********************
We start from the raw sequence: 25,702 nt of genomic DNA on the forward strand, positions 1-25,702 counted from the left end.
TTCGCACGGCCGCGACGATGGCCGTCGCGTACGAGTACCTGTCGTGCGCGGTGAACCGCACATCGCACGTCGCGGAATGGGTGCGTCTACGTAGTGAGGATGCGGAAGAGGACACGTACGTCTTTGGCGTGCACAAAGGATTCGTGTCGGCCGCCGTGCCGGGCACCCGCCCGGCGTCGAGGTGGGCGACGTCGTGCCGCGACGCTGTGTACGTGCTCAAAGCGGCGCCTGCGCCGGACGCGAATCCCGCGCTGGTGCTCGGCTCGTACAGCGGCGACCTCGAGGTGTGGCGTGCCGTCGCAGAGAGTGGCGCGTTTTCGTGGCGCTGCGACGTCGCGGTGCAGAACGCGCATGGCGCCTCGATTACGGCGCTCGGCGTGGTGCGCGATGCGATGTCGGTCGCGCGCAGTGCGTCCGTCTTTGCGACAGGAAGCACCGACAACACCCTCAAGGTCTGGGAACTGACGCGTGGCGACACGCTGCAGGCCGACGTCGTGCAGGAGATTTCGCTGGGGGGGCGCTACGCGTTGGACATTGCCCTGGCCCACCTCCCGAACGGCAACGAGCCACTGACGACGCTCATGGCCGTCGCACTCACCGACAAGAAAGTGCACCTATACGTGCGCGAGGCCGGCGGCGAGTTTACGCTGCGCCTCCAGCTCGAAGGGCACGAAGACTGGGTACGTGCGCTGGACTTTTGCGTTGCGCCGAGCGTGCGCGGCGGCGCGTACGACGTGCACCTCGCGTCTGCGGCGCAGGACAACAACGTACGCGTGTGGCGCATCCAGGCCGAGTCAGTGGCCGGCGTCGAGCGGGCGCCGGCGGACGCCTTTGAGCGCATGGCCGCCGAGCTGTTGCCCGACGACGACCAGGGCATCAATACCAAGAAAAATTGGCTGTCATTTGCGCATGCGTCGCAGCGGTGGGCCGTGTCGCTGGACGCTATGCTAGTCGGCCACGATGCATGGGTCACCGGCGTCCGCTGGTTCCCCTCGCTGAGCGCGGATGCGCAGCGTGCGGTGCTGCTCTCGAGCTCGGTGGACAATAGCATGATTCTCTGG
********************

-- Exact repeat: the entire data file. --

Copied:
We start from the raw sequence: 25,702 nt of genomic DNA on the forward strand, positions 1-25,702 counted from the left end.
TTCGCACGGCCGCGACGATGGCCGTCGCGTACGAGTACCTGTCGTGCGCGGTGAACCGCACATCGCACGTCGCGGAATGGGTGCGTCTACGTAGTGAGGATGCGGAAGAGGACACGTACGTCTTTGGCGTGCACAAAGGATTCGTGTCGGCCGCCGTGCCGGGCACCCGCCCGGCGTCGAGGTGGGCGACGTCGTGCCGCGACGCTGTGTACGTGCTCAAAGCGGCGCCTGCGCCGGACGCGAATCCCGCGCTGGTGCTCGGCTCGTACAGCGGCGACCTCGAGGTGTGGCGTGCCGTCGCAGAGAGTGGCGCGTTTTCGTGGCGCTGCGACGTCGCGGTGCAGAACGCGCATGGCGCCTCGATTACGGCGCTCGGCGTGGTGCGCGATGCGATGTCGGTCGCGCGCAGTGCGTCCGTCTTTGCGACAGGAAGCACCGACAACACCCTCAAGGTCTGGGAACTGACGCGTGGCGACACGCTGCAGGCCGACGTCGTGCAGGAGATTTCGCTGGGGGGGCGCTACGCGTTGGACATTGCCCTGGCCCACCTCCCGAACGGCAACGAGCCACTGACGACGCTCATGGCCGTCGCACTCACCGACAAGAAAGTGCACCTATACGTGCGCGAGGCCGGCGGCGAGTTTACGCTGCGCCTCCAGCTCGAAGGGCACGAAGACTGGGTACGTGCGCTGGACTTTTGCGTTGCGCCGAGCGTGCGCGGCGGCGCGTACGACGTGCACCTCGCGTCTGCGGCGCAGGACAACAACGTACGCGTGTGGCGCATCCAGGCCGAGTCAGTGGCCGGCGTCGAGCGGGCGCCGGCGGACGCCTTTGAGCGCATGGCCGCCGAGCTGTTGCCCGACGACGACCAGGGCATCAATACCAAGAAAAATTGGCTGTCATTTGCGCATGCGTCGCAGCGGTGGGCCGTGTCGCTGGACGCTATGCTAGTCGGCCACGATGCATGGGTCACCGGCGTCCGCTGGTTCCCCTCGCTGAGCGCGGATGCGCAGCGTGCGGTGCTGCTCTCGAGCTCGGTGGACAATAGCATGATTCTCTGG